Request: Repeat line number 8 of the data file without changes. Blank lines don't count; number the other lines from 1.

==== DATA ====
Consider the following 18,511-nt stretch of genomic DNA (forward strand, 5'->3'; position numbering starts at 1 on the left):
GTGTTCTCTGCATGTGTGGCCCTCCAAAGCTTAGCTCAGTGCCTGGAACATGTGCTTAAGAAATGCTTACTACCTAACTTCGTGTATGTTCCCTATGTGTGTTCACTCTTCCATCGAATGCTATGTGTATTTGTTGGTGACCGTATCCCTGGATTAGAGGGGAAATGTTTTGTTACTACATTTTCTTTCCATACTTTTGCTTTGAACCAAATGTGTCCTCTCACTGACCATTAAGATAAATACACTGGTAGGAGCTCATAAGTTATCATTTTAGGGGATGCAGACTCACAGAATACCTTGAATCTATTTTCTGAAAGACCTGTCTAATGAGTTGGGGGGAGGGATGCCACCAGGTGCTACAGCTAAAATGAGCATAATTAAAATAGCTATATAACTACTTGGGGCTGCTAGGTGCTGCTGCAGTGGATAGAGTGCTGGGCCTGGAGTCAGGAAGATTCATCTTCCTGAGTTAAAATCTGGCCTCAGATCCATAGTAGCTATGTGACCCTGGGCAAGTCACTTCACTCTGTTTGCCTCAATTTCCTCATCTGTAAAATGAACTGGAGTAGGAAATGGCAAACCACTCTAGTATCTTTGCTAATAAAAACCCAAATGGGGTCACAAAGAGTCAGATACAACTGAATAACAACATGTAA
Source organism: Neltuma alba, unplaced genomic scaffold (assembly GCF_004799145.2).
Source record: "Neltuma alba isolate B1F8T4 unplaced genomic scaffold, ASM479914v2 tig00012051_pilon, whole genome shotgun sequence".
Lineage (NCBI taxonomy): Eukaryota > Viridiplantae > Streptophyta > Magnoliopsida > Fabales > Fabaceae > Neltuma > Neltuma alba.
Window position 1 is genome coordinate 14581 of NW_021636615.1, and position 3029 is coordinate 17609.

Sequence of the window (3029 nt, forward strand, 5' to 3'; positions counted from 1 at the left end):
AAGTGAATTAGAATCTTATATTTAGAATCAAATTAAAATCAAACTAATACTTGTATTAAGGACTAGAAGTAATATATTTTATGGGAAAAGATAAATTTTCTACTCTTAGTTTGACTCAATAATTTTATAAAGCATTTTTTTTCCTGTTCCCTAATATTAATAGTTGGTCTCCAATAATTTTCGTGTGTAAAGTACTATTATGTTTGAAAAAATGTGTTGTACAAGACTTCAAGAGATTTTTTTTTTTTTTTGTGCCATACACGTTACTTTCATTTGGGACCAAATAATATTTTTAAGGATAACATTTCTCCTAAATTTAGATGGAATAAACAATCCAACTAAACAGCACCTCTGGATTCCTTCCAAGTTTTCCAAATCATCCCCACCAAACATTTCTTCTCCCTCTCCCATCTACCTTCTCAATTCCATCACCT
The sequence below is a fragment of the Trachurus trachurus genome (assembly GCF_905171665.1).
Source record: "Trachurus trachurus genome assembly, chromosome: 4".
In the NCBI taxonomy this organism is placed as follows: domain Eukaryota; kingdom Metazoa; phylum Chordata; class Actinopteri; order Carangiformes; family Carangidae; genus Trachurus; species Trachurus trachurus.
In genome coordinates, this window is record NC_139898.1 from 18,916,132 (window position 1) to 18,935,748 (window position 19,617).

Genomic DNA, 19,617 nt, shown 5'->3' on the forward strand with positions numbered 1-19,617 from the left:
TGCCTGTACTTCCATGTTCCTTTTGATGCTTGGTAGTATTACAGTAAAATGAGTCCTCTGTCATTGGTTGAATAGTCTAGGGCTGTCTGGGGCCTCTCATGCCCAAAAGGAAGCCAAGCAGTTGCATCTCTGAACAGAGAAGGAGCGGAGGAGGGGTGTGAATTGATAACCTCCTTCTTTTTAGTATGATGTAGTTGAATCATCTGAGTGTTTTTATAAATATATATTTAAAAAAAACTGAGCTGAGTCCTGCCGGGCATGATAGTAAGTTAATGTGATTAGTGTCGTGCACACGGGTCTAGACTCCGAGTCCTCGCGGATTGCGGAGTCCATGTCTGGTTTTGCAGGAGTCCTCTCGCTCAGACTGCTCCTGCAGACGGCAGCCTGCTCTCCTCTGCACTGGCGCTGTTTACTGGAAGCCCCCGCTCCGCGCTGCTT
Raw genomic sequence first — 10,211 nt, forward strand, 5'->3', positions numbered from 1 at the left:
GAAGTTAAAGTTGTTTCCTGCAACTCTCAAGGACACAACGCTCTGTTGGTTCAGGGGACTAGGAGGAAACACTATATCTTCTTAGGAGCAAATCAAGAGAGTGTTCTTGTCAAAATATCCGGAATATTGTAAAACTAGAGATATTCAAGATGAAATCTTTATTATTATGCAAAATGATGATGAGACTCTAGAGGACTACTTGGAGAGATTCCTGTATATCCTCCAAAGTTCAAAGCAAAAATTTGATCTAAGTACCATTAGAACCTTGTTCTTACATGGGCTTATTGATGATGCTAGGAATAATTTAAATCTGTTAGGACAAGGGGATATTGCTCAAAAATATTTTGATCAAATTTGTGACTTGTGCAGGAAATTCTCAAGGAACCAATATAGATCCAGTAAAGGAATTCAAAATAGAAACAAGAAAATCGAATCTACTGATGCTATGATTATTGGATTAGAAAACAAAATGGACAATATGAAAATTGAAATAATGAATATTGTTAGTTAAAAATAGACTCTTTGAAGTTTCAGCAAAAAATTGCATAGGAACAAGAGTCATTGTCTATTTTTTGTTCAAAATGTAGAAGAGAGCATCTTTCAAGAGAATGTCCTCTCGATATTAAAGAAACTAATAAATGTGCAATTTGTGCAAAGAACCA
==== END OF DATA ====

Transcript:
AAGTGAATTAGAATCTTATATTTAGAATCAAATTAAAATCAAACTAATACTTGTATTAAGGACTAGAAGTAATATATTTTATGGGAAAAGATAAATTTTCTACTCTTAGTTTGACTCAATAATTTTATAAAGCATTTTTTTTCCTGTTCCCTAATATTAATAGTTGGTCTCCAATAATTTTCGTGTGTAAAGTACTATTATGTTTGAAAAAATGTGTTGTACAAGACTTCAAGAGATTTTTTTTTTTTTTTGTGCCATACACGTTACTTTCATTTGGGACCAAATAATATTTTTAAGGATAACATTTCTCCTAAATTTAGATGGAATAAACAATCCAACTAAACAGCACCTCTGGATTCCTTCCAAGTTTTCCAAATCATCCCCACCAAACATTTCTTCTCCCTCTCCCATCTACCTTCTCAATTCCATCACCT